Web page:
Myopia (nearsightedness), is the most common refractive error of the eye, and it has become more prevalent in recent years. The exact cause for this increase in nearsightedness is unknown, many eye doctors feel it has something to do with eye fatigue from computer use and other extended near vision tasks, coupled with a genetic predisposition for myopia. If you are nearsighted, you typically will have difficulty reading road signs and seeing distant objects clearly, but will be able to see well for close-up tasks such as reading and computer use.
Myopia occurs when the eyeball is too long, relative to the focusing power of the cornea and lens of the eye. This causes light rays to focus at a point in front of the retina, rather than directly on its surface.
Nearsightedness can also be caused by the cornea and/or lens being too curved for the length of the eyeball. In some cases, myopia occurs due to a combination of these factors.
Myopia typically begins in childhood, and you may have a higher risk if your parents are nearsighted. In most cases, nearsightedness stabilizes in early adulthood but sometimes it continues to progress with age.
Most people with myopia are below -6.00D, but some people have much higher levels of myopia. How high your myopia is can be a sign of whether it may lead to further problems with your eyes. Most people with myopia of less than -6.00D don’t develop any further problems and the blurriness their myopia causes is easily dealt with by glasses or contact lenses. This is sometimes known as simple myopia.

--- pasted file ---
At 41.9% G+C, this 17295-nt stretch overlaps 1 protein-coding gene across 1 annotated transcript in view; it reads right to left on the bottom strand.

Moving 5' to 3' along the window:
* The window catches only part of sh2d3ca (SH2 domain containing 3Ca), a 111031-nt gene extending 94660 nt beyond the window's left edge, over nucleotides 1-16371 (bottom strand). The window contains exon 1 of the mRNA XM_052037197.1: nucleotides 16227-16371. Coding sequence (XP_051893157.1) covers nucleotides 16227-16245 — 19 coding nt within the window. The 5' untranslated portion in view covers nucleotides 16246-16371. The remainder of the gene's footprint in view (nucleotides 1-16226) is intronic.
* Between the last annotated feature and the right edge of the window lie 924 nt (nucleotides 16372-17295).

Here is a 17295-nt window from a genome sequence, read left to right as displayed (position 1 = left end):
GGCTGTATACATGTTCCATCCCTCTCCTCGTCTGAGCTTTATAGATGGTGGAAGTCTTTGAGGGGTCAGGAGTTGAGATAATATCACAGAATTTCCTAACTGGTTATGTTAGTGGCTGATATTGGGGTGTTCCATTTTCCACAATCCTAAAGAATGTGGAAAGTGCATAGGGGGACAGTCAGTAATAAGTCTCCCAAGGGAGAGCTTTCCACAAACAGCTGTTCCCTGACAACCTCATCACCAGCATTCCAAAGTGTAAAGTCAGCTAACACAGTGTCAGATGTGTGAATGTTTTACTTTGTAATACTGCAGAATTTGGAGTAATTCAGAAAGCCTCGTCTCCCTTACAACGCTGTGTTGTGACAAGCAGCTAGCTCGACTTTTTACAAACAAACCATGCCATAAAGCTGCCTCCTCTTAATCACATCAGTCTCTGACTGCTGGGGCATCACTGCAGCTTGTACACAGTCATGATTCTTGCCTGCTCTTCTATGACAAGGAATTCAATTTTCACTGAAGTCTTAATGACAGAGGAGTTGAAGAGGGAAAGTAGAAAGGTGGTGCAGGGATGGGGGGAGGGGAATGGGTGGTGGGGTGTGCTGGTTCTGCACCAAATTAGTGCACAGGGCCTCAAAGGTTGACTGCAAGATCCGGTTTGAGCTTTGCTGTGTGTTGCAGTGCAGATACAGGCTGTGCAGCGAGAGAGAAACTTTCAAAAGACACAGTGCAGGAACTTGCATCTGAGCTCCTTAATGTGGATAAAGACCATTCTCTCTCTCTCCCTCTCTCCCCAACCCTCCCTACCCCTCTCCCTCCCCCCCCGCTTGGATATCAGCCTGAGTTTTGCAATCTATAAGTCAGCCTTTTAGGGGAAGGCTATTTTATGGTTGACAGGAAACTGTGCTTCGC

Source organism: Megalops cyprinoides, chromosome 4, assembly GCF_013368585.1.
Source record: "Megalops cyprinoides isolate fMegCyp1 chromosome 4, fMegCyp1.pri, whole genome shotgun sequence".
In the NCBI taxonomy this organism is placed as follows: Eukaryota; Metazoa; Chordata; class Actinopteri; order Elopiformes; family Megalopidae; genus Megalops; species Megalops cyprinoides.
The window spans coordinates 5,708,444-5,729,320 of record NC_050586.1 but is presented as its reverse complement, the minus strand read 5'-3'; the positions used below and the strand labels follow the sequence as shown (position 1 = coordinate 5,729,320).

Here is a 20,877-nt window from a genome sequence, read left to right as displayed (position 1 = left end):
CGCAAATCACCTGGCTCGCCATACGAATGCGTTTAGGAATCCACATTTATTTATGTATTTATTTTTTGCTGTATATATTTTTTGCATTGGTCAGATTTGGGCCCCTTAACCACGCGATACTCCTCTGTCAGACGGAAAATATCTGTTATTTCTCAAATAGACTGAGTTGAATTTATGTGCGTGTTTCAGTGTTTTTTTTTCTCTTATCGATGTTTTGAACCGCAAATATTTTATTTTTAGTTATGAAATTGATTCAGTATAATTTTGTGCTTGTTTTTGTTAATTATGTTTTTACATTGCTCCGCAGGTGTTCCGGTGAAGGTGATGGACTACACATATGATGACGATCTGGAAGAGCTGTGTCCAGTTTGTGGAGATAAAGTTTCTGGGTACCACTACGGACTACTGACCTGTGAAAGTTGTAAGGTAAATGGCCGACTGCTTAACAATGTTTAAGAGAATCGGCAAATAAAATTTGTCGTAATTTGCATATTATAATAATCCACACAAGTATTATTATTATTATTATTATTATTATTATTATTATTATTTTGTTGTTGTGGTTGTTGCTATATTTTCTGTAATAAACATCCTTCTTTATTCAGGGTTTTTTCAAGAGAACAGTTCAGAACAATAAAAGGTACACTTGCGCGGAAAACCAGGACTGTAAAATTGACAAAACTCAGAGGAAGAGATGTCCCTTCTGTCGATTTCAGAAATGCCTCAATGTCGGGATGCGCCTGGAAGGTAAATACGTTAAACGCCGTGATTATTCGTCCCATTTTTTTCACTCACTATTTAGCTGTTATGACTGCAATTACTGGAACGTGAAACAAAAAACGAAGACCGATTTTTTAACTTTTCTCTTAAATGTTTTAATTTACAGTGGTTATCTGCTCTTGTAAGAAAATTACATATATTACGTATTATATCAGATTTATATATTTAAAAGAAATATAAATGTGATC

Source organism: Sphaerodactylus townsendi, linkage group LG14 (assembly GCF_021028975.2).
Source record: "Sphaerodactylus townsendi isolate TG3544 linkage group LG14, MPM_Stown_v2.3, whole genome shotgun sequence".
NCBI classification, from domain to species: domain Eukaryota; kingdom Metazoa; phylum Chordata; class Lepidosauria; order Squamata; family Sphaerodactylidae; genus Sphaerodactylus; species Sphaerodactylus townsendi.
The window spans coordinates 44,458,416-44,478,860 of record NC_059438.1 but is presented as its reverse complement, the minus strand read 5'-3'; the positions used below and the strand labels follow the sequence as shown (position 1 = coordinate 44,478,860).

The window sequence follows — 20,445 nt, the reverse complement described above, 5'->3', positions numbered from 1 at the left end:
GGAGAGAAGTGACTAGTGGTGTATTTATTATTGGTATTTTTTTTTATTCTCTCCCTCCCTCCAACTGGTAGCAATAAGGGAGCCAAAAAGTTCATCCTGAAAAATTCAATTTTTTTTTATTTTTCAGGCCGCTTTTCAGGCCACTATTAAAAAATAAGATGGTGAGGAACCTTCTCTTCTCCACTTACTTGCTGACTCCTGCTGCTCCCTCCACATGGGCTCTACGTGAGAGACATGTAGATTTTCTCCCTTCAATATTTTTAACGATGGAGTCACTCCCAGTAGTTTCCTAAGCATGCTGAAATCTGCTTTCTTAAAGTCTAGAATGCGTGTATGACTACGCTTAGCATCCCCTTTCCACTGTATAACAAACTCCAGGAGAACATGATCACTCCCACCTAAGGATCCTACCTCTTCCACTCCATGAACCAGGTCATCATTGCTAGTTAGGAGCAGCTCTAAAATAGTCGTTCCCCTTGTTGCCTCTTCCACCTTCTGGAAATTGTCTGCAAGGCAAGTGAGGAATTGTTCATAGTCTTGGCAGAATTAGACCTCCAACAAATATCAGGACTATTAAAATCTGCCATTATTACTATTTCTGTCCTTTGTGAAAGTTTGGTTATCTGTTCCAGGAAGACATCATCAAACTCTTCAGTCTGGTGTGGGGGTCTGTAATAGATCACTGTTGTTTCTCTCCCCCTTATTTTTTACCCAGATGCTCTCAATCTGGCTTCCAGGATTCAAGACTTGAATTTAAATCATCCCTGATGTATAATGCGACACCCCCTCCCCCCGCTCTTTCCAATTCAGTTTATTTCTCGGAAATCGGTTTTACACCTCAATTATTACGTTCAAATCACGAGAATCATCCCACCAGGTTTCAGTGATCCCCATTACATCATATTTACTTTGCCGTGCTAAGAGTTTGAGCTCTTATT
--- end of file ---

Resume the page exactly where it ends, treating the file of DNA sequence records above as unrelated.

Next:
Degenerative myopia (also called pathological or malignant myopia) is a rare and mostly inherited type of myopia that begins in early childhood. In degenerative myopia, the eyeball elongates rapidly and causes severe myopia, usually by the teenage or early adult years. Degenerative myopia may also progress far into the adult years. People with the condition have a significantly increased risk of retinal detachment and other degenerative changes in the back of the eye, including choroid neovascularization (abnormal blood vessel growth), and glaucoma.
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